The particularity, in spring, is that the snow melts at the same time as we reach a peak in precipitation. In summer, there are more big convective storms, but they are more and more intense. Global warming is causing the atmosphere to contain more water. More and more, the precipitation we receive here resembles tropical rains in the southern regions. So in general, yes, we can expect heavier precipitation over time.

If we look at the whole, in Quebec, we are indeed breaking more and more temperature and precipitation records. That said, there is also a random side to all of this: it’s not always the same regions affected at the same levels, with the same degree of preparation. The certainty is that it illustrates the importance of changing our behavior, and especially to stop consuming oil. It is important to take care of the environment. It should hold us all accountable.

There are possible adaptations at all levels: in government, in cities, in infrastructure management. The Quebec Intersectorial Flood Network (RIISQ), of which I am a member, is very interested in the occurrence of floods. We are working on developing a satellite with NASA, which would be used to improve our climate forecasts by taking very high resolution measurements at the regional level. It should fly in 2029 for about five years. If we can improve the forecast even by a day, it would allow people to prepare more. Twenty-four hours is a lot of preparation.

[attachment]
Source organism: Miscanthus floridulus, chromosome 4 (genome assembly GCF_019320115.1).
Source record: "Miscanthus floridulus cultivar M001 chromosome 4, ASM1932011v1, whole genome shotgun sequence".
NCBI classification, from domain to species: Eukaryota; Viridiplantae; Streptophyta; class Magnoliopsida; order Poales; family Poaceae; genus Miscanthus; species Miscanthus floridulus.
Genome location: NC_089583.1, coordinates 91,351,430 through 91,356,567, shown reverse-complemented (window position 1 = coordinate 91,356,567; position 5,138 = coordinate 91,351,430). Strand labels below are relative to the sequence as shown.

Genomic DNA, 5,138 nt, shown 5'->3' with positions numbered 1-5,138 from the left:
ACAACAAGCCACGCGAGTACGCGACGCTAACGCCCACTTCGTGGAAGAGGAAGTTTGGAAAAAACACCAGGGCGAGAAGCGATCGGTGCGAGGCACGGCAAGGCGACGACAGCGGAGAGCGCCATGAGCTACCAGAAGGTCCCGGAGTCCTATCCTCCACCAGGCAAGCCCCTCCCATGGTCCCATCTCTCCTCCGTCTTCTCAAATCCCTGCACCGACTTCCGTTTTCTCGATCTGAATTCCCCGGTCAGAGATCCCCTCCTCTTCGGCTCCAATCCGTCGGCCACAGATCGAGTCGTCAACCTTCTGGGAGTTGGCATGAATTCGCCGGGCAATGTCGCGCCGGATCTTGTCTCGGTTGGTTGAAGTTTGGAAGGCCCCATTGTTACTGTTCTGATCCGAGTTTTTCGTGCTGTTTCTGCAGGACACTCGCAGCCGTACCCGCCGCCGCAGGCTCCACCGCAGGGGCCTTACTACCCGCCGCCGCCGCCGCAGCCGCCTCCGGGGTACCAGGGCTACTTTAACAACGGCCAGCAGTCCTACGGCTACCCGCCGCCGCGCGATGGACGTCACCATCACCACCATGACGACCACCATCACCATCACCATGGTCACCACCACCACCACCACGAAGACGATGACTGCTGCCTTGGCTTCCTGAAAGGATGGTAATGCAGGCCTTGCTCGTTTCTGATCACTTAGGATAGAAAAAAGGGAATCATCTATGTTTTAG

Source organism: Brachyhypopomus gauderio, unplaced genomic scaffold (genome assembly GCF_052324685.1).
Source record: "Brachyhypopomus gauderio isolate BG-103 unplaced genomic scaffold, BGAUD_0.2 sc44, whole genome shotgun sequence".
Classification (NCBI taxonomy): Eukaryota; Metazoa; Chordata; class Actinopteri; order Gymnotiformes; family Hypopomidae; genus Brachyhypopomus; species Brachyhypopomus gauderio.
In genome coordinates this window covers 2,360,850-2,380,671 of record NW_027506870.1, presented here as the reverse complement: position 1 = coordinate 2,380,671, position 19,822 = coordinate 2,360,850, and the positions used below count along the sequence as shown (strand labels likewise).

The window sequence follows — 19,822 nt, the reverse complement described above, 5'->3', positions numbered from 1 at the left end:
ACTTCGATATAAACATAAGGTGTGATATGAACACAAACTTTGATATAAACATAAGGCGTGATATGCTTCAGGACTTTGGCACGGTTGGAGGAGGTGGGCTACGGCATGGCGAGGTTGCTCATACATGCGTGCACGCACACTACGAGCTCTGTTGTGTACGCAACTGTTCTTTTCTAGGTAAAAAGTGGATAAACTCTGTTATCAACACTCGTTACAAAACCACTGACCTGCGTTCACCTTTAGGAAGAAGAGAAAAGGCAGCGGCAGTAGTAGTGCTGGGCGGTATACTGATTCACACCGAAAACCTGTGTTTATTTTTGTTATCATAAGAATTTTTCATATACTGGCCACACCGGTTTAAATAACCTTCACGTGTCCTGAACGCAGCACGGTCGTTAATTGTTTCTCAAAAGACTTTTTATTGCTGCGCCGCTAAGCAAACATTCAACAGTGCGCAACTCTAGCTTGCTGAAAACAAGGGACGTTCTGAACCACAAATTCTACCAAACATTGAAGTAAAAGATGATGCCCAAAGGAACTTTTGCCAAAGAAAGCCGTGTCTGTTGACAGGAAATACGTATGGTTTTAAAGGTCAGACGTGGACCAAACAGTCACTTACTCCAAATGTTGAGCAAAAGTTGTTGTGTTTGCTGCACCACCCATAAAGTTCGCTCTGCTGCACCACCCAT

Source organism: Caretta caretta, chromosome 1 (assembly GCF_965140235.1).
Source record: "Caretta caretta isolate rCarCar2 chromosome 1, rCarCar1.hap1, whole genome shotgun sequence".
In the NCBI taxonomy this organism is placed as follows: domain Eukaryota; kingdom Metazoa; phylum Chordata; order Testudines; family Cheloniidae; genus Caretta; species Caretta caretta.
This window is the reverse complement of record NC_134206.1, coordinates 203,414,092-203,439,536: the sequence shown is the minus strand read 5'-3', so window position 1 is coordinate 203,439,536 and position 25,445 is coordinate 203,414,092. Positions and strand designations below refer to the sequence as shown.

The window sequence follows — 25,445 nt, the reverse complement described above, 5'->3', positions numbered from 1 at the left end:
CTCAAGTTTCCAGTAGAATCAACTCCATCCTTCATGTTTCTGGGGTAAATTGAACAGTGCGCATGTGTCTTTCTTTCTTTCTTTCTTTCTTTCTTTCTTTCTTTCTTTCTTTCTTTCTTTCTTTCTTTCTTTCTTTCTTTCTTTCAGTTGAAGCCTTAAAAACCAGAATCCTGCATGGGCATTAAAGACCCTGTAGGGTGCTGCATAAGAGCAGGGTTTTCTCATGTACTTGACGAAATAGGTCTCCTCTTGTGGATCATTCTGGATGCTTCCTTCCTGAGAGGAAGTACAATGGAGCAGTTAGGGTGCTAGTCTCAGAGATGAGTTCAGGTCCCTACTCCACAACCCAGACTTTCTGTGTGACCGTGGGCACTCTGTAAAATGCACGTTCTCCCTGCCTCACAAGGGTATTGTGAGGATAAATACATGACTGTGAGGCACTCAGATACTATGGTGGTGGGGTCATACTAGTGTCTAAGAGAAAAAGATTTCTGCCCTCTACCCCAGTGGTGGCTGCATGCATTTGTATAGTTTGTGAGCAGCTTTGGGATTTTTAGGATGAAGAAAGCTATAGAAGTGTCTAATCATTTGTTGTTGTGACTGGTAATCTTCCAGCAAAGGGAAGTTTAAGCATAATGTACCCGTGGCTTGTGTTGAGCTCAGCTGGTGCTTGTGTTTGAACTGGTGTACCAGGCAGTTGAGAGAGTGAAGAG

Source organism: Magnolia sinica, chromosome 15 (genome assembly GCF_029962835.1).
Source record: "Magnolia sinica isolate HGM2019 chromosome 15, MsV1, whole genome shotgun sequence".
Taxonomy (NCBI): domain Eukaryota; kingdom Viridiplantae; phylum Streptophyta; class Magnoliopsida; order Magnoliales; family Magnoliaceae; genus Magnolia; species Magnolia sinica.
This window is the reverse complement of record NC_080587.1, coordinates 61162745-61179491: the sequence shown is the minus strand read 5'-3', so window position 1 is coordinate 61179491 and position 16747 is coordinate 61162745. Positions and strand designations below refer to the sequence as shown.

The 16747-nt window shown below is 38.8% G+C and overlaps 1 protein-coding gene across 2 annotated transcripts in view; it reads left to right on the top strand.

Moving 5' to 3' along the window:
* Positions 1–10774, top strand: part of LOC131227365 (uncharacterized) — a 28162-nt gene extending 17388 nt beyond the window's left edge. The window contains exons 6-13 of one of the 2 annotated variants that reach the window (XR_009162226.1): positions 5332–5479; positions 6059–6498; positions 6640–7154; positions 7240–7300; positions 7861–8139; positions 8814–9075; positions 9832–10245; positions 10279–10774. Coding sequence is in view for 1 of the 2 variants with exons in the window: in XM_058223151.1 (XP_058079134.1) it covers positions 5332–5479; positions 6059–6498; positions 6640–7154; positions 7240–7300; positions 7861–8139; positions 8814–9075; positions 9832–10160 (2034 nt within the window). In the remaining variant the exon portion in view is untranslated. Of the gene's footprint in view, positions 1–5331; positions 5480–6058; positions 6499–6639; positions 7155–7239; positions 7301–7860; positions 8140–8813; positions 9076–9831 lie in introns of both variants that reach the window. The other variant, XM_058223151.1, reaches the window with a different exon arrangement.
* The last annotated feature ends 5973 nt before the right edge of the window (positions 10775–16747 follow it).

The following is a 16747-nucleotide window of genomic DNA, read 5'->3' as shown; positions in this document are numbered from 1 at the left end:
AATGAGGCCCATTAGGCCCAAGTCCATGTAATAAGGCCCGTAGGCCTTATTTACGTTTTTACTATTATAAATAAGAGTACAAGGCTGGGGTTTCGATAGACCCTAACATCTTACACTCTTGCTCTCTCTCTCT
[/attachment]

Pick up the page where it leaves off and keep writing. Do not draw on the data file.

This is among other things the movement of systems. They don’t move much, so it gives a rush that may not be very strong, but will last a long time, which implies additional challenges of resilience. Sometimes, that said, in Quebec, we will have a good current that comes from the east coast, and that will give us high water concentrations. We saw, for example, with the freezing rain storm recently, water coming to us from the Atlantic with very cold currents that immediately lowered the temperature near the surface.

This is the average rate at which precipitation increased annually over southern Quebec between 1960 and 2013. According to the Ministry of the Environment, more than 130 mm of rain and snow were thus “added during the period to the total of annual precipitation, now estimated at 1000 mm on average” in Quebec.